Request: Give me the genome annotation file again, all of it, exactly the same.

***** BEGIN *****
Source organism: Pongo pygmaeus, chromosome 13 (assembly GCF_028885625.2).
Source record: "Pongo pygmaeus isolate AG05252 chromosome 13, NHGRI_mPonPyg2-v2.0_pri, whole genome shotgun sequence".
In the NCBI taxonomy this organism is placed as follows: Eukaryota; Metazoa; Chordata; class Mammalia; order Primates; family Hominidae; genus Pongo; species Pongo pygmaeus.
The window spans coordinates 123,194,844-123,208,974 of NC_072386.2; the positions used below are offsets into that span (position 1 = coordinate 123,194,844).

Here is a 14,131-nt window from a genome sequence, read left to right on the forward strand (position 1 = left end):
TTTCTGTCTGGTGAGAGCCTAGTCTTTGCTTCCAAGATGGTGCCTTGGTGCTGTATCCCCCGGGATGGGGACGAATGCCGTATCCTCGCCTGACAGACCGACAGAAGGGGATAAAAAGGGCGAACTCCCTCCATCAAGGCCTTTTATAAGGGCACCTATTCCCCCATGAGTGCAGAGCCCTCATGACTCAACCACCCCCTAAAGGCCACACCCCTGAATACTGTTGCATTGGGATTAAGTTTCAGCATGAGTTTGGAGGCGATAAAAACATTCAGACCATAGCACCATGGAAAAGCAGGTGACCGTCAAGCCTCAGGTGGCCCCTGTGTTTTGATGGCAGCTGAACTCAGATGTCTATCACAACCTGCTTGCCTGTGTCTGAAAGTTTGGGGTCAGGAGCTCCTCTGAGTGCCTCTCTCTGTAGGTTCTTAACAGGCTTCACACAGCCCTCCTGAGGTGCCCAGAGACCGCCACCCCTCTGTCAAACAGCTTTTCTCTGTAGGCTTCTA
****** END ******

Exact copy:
Source organism: Pongo pygmaeus, chromosome 13 (assembly GCF_028885625.2).
Source record: "Pongo pygmaeus isolate AG05252 chromosome 13, NHGRI_mPonPyg2-v2.0_pri, whole genome shotgun sequence".
In the NCBI taxonomy this organism is placed as follows: Eukaryota; Metazoa; Chordata; class Mammalia; order Primates; family Hominidae; genus Pongo; species Pongo pygmaeus.
The window spans coordinates 123,194,844-123,208,974 of NC_072386.2; the positions used below are offsets into that span (position 1 = coordinate 123,194,844).

Here is a 14,131-nt window from a genome sequence, read left to right on the forward strand (position 1 = left end):
TTTCTGTCTGGTGAGAGCCTAGTCTTTGCTTCCAAGATGGTGCCTTGGTGCTGTATCCCCCGGGATGGGGACGAATGCCGTATCCTCGCCTGACAGACCGACAGAAGGGGATAAAAAGGGCGAACTCCCTCCATCAAGGCCTTTTATAAGGGCACCTATTCCCCCATGAGTGCAGAGCCCTCATGACTCAACCACCCCCTAAAGGCCACACCCCTGAATACTGTTGCATTGGGATTAAGTTTCAGCATGAGTTTGGAGGCGATAAAAACATTCAGACCATAGCACCATGGAAAAGCAGGTGACCGTCAAGCCTCAGGTGGCCCCTGTGTTTTGATGGCAGCTGAACTCAGATGTCTATCACAACCTGCTTGCCTGTGTCTGAAAGTTTGGGGTCAGGAGCTCCTCTGAGTGCCTCTCTCTGTAGGTTCTTAACAGGCTTCACACAGCCCTCCTGAGGTGCCCAGAGACCGCCACCCCTCTGTCAAACAGCTTTTCTCTGTAGGCTTCTA